Three insurance companies negligently issued policies on the life of a two-year-old child to an aunt-in-law having no insurable interest in the child’s life. A few months later, the aunt murdered the child. Plaintiff, the child’s father, recovered a $75,000 judgment against the insurance companies for his child’s wrongful death. Held: Judgment affirmed. The central reason for refusing to recognize insurance contracts where the beneficiary has no insurable interest is that such contracts provide a motive for murder. Hence an insurance company must use reasonable care not to issue a life insurance policy to one with no insurable interest and murder of the insured by the “no insurable interest” beneficiary may accordingly be found to be a foreseeable consequence of failing to exercise such care. (Liberty Life Insurance Company v. Weldon, 267 Ala. 171, 100 So.2d 696 [1957])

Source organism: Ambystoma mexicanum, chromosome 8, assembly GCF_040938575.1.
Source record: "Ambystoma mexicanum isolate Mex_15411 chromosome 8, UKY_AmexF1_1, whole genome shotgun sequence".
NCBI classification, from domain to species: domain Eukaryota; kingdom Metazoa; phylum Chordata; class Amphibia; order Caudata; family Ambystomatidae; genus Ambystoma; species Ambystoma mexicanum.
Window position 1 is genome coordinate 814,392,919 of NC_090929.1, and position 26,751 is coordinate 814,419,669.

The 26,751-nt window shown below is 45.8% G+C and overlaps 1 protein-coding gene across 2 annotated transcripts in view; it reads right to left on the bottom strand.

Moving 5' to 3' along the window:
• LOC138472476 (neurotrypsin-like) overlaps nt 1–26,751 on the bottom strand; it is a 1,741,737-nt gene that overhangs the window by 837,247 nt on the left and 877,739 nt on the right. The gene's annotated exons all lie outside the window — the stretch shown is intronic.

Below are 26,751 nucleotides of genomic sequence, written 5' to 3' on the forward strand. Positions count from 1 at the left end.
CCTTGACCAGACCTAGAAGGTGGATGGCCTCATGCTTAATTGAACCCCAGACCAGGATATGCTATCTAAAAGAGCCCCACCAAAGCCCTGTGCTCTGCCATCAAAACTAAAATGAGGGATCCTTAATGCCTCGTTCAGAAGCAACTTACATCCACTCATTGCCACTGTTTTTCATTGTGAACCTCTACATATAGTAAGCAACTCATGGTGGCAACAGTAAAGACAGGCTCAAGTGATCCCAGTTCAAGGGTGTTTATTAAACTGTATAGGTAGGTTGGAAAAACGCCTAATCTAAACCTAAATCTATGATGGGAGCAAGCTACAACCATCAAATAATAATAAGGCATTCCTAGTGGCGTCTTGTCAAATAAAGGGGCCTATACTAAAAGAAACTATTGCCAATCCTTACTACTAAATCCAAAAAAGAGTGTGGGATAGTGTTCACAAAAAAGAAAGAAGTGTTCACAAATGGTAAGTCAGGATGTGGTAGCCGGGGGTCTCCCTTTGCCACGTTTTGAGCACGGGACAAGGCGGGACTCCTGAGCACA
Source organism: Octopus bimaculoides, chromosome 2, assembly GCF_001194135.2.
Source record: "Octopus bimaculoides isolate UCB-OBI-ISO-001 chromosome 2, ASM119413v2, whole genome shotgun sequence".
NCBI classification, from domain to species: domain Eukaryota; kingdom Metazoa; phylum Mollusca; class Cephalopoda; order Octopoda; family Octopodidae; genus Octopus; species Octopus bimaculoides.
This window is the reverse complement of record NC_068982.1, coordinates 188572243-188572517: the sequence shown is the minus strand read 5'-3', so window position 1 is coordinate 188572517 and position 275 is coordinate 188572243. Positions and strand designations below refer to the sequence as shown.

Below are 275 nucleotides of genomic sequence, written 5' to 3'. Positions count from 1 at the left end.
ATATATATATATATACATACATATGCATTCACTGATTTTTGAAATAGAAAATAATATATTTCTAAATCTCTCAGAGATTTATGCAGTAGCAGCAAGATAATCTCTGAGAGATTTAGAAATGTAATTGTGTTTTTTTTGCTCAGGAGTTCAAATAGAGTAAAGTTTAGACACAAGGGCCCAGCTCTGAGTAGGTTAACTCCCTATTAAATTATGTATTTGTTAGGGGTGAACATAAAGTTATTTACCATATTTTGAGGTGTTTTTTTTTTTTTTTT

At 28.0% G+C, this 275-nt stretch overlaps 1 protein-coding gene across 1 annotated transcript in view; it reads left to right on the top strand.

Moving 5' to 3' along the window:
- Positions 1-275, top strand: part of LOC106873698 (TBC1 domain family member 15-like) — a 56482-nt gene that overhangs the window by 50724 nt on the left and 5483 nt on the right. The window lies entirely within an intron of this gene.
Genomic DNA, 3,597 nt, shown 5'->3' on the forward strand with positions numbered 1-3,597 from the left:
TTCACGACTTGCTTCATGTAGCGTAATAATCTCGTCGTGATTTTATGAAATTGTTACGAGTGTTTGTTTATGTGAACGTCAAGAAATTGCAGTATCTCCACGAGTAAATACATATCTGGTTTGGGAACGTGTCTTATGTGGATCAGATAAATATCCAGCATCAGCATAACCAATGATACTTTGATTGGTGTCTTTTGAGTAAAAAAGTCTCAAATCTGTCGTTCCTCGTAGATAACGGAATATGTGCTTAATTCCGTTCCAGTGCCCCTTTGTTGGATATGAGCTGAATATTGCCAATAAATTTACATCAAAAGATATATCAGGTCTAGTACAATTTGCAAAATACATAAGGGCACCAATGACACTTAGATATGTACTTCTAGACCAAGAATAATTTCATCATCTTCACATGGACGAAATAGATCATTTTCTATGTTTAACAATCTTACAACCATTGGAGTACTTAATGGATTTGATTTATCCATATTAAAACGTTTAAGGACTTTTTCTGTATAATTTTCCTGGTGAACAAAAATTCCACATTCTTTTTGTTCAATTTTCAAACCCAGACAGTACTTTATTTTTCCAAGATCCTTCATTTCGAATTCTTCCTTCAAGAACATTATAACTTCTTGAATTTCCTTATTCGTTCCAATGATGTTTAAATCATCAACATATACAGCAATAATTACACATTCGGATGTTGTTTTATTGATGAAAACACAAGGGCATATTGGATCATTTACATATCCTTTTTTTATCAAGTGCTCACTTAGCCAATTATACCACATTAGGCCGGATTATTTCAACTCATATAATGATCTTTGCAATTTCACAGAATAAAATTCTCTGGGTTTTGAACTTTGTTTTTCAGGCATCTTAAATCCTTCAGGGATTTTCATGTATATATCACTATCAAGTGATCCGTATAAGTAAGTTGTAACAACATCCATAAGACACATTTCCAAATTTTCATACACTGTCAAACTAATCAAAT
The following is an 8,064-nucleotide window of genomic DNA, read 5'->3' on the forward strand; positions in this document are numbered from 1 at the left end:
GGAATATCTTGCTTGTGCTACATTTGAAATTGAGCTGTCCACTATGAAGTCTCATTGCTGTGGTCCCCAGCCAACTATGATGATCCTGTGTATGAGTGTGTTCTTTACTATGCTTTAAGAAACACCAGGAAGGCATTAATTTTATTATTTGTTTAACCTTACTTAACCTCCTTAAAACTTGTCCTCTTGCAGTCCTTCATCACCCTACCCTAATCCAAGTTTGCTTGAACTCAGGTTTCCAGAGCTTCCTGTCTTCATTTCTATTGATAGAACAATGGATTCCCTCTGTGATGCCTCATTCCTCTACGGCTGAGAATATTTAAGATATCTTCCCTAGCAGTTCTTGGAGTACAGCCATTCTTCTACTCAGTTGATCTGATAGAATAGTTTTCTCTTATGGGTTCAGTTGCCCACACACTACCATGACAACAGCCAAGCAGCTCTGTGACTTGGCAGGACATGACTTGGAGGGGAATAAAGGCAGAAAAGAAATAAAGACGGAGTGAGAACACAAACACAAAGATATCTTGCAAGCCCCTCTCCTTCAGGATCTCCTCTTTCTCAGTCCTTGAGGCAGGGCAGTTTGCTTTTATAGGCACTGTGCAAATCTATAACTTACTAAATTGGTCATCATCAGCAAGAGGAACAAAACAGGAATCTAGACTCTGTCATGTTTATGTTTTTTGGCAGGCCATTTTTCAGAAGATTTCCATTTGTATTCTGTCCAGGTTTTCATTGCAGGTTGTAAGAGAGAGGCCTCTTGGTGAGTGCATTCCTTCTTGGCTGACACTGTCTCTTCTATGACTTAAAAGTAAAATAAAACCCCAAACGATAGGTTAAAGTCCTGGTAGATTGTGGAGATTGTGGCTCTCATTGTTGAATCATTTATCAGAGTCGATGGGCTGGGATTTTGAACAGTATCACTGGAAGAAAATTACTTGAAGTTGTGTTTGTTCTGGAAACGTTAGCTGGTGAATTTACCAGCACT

The court’s reliance on the law of insurance to support its holding on foreseeability seems misplaced. While statements can be found to the effect that the law of insurable interests is to some extent premised on a “temptation to murder” rationale, certainly its central basis is not temptation to murder but the public policy against gambling. This is evident not only from the many holdings that insurance policies are freely assignable but from judicial approval of other interests involving tendencies quite as fatal to human life—life-tenant-remainderman and testator-legatee relationships, for example.